George Wallace

ON THE ROCKS: Christopher Morley's Harborside Retreat

On Long Island, the famed early to mid-20th century literary figure Christopher Morley's presence is keenly felt and celebrated in a small wooded glade in the Roslyn area, where his romantic writing cabin "The Knothole" is maintained by Nassau County. Less well known, and virtually unheralded, is Morley's time "On The Rocks" - the shores of Huntington Harbor, at the tip of Lloyd Neck, to be precise.

This piece of "Morley-ana" may be picked up, however, in an article written by the literary Mr. Morley's own daughter Helen Morley Woodruff, recollections which appeared in the Long Island Forum in 1988.

In the article, Woodruff recollects how Morley discovered his literary retreat on Lloyd Neck, and provides a number of revealing anecdotes not only about the famous man's personal side, but also glimpses into the North Shore environment Morley relaxed in, with its dirt roads and quiet vistas, prior to World War II and the subsequent population build-up in the region.

"One hot afternoon Mother and Daddy trundled me into the car and we drove eastward from Roslyn, along Route 25A, through East Norwich and on past the fish hatcheries, through Cold Spring Harbor, past Norman Thomas' house, then along West Neck Road to the causeway which linked Lloyd Harbor with Lloyds Neck," wrote Woodruff in her account, which appeared in the Nov 1, 1988 Long Island Forum.

Her tale has us follow the family up a dirt road past "a marvelous 400 year old oak tree" - presumably the Big Oak under which such other prominent figures as Teddy Roosevelt and Walt Whitman are thought to have decamped; up a steep hill to the edge of the Marshall Field estate and then to the east on a small lane to a rocky promontory. There, the Morley family established a home known as Nostromo, where they lived among rich woods replete with wildlife, spending idle days on the pebbly beach with its huge boulders.

Morley's sojourn there was clearly a beloved one, to hear his daughter Helen tell it.

Christopher Morley was born in Haverford, Pennsylvania in 1890. Valedictorian of his class and a Rhodes Scholar at Oxford, home of his English-born parents, Chris was soon writing an enormously popular and influential column in the New York Evening Post, entitled "The Bowling Green," and putting together an insert in the Post that would evolve into the Saturday Review of Books. It was out of this that the Book of the Month Club was born, and through his editorial control Morley helped shape the literary tastes of a generation of America - from the general public to the most discerning readers.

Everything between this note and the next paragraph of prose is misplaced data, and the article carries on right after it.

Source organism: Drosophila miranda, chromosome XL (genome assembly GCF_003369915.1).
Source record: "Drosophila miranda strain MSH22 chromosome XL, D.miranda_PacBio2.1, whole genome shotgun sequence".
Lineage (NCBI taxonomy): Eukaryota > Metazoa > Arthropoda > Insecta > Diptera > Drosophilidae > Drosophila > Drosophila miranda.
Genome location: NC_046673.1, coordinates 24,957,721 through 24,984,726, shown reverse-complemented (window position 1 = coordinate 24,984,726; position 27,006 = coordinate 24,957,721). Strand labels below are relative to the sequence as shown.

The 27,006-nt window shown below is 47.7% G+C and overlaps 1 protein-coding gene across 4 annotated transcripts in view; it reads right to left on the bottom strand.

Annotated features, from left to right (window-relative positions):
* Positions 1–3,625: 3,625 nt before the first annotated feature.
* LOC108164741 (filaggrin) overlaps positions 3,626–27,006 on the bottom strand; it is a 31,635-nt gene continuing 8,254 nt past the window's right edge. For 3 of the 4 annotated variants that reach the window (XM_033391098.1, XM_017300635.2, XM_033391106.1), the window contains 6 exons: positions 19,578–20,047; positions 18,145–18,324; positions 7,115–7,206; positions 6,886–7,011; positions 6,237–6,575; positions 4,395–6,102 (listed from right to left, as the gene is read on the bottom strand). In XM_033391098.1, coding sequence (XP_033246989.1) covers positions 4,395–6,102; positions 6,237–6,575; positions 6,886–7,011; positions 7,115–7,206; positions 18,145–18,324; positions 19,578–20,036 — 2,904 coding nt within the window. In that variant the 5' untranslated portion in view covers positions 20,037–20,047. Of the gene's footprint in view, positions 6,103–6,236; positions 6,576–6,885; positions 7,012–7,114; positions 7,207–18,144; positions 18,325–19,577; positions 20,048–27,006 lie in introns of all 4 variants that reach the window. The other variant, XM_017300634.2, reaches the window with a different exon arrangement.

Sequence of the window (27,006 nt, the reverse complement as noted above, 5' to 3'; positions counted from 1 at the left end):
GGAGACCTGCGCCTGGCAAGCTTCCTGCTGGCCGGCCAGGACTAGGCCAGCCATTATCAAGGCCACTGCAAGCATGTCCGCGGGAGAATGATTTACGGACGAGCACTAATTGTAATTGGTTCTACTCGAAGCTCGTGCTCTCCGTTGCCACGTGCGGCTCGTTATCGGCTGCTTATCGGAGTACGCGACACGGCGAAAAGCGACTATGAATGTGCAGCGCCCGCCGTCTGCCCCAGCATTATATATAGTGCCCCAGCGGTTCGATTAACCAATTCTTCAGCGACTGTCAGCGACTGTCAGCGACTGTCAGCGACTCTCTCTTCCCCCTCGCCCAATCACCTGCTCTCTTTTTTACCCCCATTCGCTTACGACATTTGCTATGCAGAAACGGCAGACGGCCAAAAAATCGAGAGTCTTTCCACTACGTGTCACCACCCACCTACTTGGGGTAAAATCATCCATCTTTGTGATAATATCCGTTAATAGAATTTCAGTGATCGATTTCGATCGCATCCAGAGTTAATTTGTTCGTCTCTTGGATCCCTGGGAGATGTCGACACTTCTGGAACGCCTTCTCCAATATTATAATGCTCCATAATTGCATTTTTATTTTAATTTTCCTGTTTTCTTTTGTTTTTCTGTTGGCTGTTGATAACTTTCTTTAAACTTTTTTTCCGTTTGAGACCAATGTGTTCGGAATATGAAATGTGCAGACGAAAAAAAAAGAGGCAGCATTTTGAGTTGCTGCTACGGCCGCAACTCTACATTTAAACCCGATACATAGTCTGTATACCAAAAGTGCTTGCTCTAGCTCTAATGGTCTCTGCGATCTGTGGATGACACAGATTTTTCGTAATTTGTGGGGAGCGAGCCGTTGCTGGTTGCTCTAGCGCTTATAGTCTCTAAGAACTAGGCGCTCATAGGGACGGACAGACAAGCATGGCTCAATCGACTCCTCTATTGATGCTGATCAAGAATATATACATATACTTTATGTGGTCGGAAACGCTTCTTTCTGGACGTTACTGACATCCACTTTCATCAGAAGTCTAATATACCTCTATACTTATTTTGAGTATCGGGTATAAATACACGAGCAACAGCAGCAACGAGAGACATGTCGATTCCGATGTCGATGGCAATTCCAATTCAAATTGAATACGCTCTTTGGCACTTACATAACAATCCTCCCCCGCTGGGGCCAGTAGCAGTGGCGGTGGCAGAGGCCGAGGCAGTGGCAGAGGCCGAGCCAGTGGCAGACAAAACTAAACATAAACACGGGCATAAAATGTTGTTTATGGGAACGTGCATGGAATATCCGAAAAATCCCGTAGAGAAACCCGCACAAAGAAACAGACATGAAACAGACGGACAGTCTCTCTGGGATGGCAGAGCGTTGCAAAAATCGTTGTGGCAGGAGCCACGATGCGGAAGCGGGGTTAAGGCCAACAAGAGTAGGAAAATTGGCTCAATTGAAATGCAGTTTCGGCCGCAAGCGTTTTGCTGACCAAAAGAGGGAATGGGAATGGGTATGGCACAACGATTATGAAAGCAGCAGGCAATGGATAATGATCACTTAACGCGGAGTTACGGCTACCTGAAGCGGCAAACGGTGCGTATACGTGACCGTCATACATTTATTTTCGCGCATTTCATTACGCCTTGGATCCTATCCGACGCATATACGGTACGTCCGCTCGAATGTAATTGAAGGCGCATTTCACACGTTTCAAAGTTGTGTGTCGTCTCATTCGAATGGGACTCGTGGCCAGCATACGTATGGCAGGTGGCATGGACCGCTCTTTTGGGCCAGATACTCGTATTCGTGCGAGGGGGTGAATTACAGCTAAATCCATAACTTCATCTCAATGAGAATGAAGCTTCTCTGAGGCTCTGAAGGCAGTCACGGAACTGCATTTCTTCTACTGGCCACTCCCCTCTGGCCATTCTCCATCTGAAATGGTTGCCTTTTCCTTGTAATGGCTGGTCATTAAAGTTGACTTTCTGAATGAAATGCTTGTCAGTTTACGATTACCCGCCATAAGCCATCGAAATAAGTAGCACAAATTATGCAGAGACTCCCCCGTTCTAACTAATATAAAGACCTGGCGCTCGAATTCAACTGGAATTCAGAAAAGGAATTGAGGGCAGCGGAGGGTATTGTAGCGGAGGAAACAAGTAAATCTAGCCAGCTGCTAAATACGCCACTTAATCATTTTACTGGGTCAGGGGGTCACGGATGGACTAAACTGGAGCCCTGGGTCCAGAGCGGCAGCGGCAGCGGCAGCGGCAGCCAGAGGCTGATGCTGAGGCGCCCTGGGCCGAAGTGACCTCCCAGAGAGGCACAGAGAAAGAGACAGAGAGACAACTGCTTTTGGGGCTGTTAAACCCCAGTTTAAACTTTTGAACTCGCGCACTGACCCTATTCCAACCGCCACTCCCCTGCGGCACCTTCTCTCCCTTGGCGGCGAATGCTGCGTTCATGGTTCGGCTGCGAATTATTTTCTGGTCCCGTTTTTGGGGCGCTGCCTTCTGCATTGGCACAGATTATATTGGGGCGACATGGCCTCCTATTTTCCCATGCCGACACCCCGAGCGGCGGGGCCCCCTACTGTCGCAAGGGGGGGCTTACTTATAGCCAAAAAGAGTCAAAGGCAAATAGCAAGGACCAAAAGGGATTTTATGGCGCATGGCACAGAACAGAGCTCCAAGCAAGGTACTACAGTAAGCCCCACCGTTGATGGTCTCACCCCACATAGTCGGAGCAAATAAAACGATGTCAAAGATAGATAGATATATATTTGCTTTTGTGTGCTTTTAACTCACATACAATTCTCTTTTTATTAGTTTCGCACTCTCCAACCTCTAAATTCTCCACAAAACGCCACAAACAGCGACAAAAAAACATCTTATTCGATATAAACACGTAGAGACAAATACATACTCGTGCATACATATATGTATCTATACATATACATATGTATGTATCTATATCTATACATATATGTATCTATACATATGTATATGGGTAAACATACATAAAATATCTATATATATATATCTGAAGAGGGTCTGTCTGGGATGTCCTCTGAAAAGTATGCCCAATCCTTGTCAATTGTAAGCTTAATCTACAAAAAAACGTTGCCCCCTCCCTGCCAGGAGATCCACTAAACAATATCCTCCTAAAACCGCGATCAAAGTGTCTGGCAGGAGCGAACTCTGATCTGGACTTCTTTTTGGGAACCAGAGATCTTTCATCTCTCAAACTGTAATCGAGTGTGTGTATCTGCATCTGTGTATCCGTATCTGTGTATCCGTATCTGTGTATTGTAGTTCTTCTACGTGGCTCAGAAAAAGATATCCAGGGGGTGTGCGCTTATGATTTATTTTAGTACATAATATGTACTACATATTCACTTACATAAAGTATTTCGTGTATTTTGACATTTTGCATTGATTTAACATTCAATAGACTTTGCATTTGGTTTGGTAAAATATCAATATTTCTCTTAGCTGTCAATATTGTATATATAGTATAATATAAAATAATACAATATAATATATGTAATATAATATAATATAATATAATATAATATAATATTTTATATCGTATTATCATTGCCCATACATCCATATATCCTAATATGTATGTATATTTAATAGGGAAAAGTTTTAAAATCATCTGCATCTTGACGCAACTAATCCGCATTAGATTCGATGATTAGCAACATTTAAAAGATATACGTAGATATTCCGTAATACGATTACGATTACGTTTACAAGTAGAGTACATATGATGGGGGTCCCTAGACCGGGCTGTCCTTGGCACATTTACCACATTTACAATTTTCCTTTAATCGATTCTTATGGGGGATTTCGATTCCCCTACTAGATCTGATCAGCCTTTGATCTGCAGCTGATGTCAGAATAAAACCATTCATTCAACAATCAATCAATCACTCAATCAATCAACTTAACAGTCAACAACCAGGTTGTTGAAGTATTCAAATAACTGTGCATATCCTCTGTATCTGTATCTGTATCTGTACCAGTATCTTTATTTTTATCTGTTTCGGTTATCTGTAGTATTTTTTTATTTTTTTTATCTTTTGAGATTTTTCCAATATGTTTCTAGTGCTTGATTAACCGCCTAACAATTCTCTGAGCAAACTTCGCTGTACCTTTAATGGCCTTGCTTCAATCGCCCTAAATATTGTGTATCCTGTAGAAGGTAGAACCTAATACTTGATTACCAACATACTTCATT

By the early decades of the 20th century the literary critic, author and popular journalist established a career in publishing through Doubleday, based up the road in Garden City. His first novel, Parnassus on Wheels, was written on a kitchen table at his Oak Street, Hempstead home in 1917 - a book which was an immediate success, glorifying the notion of hitching up a wagonload of fine books and going wandering through the world, and after a time Morley parked his personal literary wagon in the woods of Roslyn, from which he managed a career straight to the top of the urban American cultural world.

Through the 1920s and 1930s, in fact, Morley's name was synonymous with the nation's popular literary world. He helped to make Walt Whitman America's poet; edited and revised Bartlett's; founded literary clubs, like the Baker Street Irregulars and the Three Hour Lunch Club; and consorted with the nation's great writers and thinkers.

Morley remained a hugely prolific writer himself. While not widely read today, Morley's creative efforts in poetry, prose and playwriting reveal a man very much of his time and society, who was fluent and playful with the conventional forms of his day. His novels offer an easy familiar prose style, and while his poetry is frequently mannered, at times almost Edwardian, at his best Morley's work - like that of Nash or Lear, is playful enough to transcend the parlor values of his era.

Meanwhile, Morley and his family enjoyed a less mannered existence at their North Shore retreat.

"There were plentiful mushrooms growing on the trees, plus wild blueberries and strawberries all around," notes Helen. There were excursions at low tide for clams, swimming competitions at high tide when one had to swim so far as "Bill's Rock" to prove proficiency - a feat rewarded with a copy of Shakespeare's complete works. "The fishing off our point was the best on the North Shore, and every evening we watched schools of porpoise swim by." the Morley's befriended local police officers Fred Rausch and Joe Tillotson, whom they allowed to launch their fishing boats from their quiet retreat.

The Morley's hosted such visitors as Buckminster Fuller and Cleon Throckmorton, and scouted out the beach for personal promontories. "The beach had several large rocks each of which were assigned to members of the family and close friends," she recalls. "Daddy's rock was long and perfectly flat, ideal for sunbathing...mother's rock had many small indentures where she placed her rings while swimming."

Quite clearly too, there were times when Christopher Morley's sojourn on Long Island - and in particular at Nostromo - provided the stuff of memorable verse.

The Surf

We took the baby
(Three years old)
To the beach at Lloyd's Neck.
A cold northern day and the wind was crisping surf on the beach.
She looked at the white foam
And heard its rhyming prosody.
"Snow," she announced.
"Snow saying, Sorrow to come in,
Sorrow to come in."

It is evident from poems like these, and from the account of his daughter Helen, that in the midst of all that fame and influence had to offer, Morley continued to enjoy the exceptionally bucolic and yet culturally enriched lifestyle that Nostromo, on Lloyd Neck, had to offer.



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